(hey, type here for great stuff)

access to tools for the beginning of infinity

Not all trees are created equal: an ode to cork

What if you could harvest a wood product for flooring without killing a single tree and at the same time protect biodiverse forests and endangered species? On nearly 30,000 square kilometers of Portugal, Spain, France, Italy, Algeria, Tunisia and Morocco, there is such a place. 

The cork oak forests of the Mediterranean “support one of the world’s highest levels of forest biodiversity, including endemic plants and endangered species such as the Iberian Lynx, the Iberian Imperial Eagle, and – symbol of the Maghreb – the Barbary Deer”, according to the World Wildlife Foundation.

A market for cork

My sister, who works as a realtor, told me that a few months ago when she suggested bamboo flooring to a developer as an affordable and sustainable option, he became excited that he could then market his homes as “green”.

Perhaps it should be viewed as progress that developers and builders and buyers now want green homes- the market in the U.S. is expected to grow from $2 to $20 billion over the next five years-, but with the mainstreaming of any movement comes its oversimplification.

It’s so much easier to create a green building checklist with items like bamboo, solar panels, no-VOC paints than to suddenly begin to educate our basically construction-illiterate majority about the importance of a whole systems approach: coordinating passive solar design, good insulation, environment-appropriate materials, etc.

In the United States, there are some new ratings for green home certification- the US Green Building Council’s LEED certification (new for homes, started in 2000 for buildings) and the National Assocation of Homebuilders (NAHB) Green Building Standard – that are attempting to assure that no developer slaps down bamboo floors and calls his units green.

Both standards require minimum points- though that of the NAHB is more relaxed- in areas like: lot design & development, resource efficiency, energy efficiency, water efficiency, indoor environmental quality.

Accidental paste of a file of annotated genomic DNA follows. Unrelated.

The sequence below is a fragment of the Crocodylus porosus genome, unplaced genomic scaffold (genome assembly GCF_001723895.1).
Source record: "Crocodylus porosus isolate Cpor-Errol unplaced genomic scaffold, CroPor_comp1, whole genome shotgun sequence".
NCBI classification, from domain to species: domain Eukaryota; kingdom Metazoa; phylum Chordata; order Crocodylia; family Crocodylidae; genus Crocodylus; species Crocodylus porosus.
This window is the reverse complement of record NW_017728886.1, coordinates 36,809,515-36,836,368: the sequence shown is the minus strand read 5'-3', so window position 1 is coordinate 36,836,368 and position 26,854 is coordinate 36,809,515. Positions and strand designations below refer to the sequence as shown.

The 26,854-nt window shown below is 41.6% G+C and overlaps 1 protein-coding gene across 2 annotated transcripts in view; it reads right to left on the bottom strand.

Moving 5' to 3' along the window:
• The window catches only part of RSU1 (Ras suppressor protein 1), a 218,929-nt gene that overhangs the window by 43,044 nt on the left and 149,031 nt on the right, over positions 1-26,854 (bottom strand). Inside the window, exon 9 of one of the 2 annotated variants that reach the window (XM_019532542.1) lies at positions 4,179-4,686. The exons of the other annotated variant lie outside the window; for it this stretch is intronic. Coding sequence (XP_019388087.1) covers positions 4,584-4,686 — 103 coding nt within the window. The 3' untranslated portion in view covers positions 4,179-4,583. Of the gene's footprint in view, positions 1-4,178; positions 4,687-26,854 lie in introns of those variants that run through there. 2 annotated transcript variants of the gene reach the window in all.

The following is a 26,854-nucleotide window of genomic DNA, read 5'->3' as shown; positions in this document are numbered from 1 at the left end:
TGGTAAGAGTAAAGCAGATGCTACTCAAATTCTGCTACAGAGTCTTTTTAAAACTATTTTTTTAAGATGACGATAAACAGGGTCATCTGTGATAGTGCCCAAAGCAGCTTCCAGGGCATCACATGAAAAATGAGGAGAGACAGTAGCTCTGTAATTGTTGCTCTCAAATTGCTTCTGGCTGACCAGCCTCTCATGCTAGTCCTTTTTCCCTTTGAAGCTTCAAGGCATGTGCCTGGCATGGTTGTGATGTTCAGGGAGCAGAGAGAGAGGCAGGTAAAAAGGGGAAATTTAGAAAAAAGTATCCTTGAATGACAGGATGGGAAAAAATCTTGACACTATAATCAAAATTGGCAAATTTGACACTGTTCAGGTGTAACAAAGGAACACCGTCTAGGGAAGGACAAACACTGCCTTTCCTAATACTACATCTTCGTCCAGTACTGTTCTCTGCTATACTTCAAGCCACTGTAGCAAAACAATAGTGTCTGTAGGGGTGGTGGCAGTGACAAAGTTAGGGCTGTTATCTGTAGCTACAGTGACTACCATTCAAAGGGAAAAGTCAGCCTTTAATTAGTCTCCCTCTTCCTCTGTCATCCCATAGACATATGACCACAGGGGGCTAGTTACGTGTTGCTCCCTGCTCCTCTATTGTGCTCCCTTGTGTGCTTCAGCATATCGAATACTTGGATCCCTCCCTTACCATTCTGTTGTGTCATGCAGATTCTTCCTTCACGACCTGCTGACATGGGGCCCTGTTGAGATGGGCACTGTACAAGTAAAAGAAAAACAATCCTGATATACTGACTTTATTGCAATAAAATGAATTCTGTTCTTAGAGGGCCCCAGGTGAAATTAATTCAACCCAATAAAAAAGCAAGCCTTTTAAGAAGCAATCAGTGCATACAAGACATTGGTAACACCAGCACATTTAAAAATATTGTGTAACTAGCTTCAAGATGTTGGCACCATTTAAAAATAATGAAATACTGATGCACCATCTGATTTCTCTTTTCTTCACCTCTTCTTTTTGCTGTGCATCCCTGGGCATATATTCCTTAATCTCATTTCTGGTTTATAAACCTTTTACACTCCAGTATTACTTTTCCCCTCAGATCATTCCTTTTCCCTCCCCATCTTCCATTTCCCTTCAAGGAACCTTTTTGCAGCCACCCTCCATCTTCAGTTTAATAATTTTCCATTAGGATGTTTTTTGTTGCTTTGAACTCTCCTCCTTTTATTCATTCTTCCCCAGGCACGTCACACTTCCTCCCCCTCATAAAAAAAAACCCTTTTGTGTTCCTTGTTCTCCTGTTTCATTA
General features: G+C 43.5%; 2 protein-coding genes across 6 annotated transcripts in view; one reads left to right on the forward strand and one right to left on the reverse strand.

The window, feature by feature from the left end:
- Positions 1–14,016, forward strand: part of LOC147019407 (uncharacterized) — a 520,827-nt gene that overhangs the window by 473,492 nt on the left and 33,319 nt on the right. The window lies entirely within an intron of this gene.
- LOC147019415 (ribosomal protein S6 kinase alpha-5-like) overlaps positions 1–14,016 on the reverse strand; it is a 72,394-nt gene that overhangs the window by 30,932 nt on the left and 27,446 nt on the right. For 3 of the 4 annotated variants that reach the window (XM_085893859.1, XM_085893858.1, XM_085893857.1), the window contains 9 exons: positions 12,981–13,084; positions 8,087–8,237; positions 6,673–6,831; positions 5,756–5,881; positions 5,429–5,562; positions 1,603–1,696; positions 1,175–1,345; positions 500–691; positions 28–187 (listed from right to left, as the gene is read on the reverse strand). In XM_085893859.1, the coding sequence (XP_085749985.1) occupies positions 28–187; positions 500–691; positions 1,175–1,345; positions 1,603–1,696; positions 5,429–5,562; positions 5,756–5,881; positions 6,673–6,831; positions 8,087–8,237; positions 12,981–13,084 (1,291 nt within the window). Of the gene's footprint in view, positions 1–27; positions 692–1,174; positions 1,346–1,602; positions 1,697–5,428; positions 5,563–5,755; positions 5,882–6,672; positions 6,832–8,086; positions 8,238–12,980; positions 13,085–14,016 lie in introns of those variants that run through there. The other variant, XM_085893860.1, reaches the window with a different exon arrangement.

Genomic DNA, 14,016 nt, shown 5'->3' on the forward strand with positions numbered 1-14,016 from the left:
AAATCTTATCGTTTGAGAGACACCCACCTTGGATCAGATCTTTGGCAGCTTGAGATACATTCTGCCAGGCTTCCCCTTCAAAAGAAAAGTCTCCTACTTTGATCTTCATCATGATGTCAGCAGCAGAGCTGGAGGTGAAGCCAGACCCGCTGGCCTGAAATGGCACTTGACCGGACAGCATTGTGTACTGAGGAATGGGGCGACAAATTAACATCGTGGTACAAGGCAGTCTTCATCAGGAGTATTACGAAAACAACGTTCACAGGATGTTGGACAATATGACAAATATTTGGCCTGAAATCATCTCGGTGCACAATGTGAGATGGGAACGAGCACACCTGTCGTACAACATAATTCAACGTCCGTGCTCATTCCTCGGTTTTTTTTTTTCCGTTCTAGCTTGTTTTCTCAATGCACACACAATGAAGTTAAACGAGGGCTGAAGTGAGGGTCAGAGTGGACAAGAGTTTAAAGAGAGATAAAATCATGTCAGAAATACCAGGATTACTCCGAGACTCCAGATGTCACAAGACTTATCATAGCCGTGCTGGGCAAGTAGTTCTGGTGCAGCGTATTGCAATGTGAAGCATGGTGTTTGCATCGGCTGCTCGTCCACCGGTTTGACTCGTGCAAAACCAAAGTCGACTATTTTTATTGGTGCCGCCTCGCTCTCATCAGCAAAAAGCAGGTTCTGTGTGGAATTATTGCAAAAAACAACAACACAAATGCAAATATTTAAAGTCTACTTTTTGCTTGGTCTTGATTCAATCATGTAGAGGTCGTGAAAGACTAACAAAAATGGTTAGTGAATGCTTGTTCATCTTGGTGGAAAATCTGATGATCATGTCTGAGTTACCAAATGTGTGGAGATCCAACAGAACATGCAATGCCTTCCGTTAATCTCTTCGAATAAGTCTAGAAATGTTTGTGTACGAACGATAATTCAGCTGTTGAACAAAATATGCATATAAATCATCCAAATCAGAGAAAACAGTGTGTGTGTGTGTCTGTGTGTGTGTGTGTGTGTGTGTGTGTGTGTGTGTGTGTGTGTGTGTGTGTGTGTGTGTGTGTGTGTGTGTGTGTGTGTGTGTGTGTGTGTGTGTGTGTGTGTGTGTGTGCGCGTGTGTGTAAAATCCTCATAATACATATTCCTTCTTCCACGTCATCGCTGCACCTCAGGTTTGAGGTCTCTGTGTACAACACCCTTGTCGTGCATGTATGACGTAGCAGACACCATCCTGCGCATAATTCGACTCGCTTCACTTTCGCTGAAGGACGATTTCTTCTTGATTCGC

Homes off the water, power, sewage, food grids

I won’t attempt to cover a topic like whole systems approach in a blog though I will point to examples of those who try in videos I’ve shot recently:

While none of these homes or developments are completely self-sufficient, incredibly- for an urban home-, no sewage has left Sydney’s Sustainable House in 12 years and they collect all their water and energy from rain and sun.Green points for sourcing local

My brother’s Melbourne remodel didn’t involve greywater recycling nor an on-site sewage treatment tank, but he did try to be consistent about making environmentally-friendly choices throughout his home and he opted out of bamboo since it would have traveled thousands of miles (most likely from China, India or Myanmar where 80% of bamboo is grown) for more locally-sourced and recycled choices.

For the North Carolinian developer, his bamboo would most likely would come from China- the source of most bamboo flooring sold in the US- and travel about 7,000 miles to reach him.

The LEED and NAHB standards do address locally-sourced materials in their guidelines: LEED requires a certain percentage (usually 10 or 20%) of materials to be regional- sourced within 500 miles of the construction site- and the NAHB gives 5 points for using “locally available indigenous materials”, but 5 points is nothing out of the 395 needed for gold, 311 for silver and 237 or bronze.

Bamboo: an environmental silver bullet?

There’s no question bamboo grows much faster than hardwood. While hardwood can take 120 years to grow to maturity, bamboo- classified as a grass- can be harvested in 3 to 7 years. It can grow as fast as one foot per day and there’s a record in Japan of growth of 1.2 meters (3.9 feet) in just 24 hours.

Bamboo is naturally bug and drought resistant so requires few, or no, pesticides and little water, to grow, but ironically, as the demand for this sustainable crop has grown, its production has grown less sustainable. As farmers try to increase yields, it is often grown as a monocrop on plantations; this lack of biodiversity lowers the plants natural resistance to disease and bamboo farmers have begun to spray intensively with pesticides, weed killers and fertilizers.

Like other crops which have experienced a huge surge in demand due to a “green” trend, such as palm and soy, the success of bamboo has led to the clearcutting of natural forests.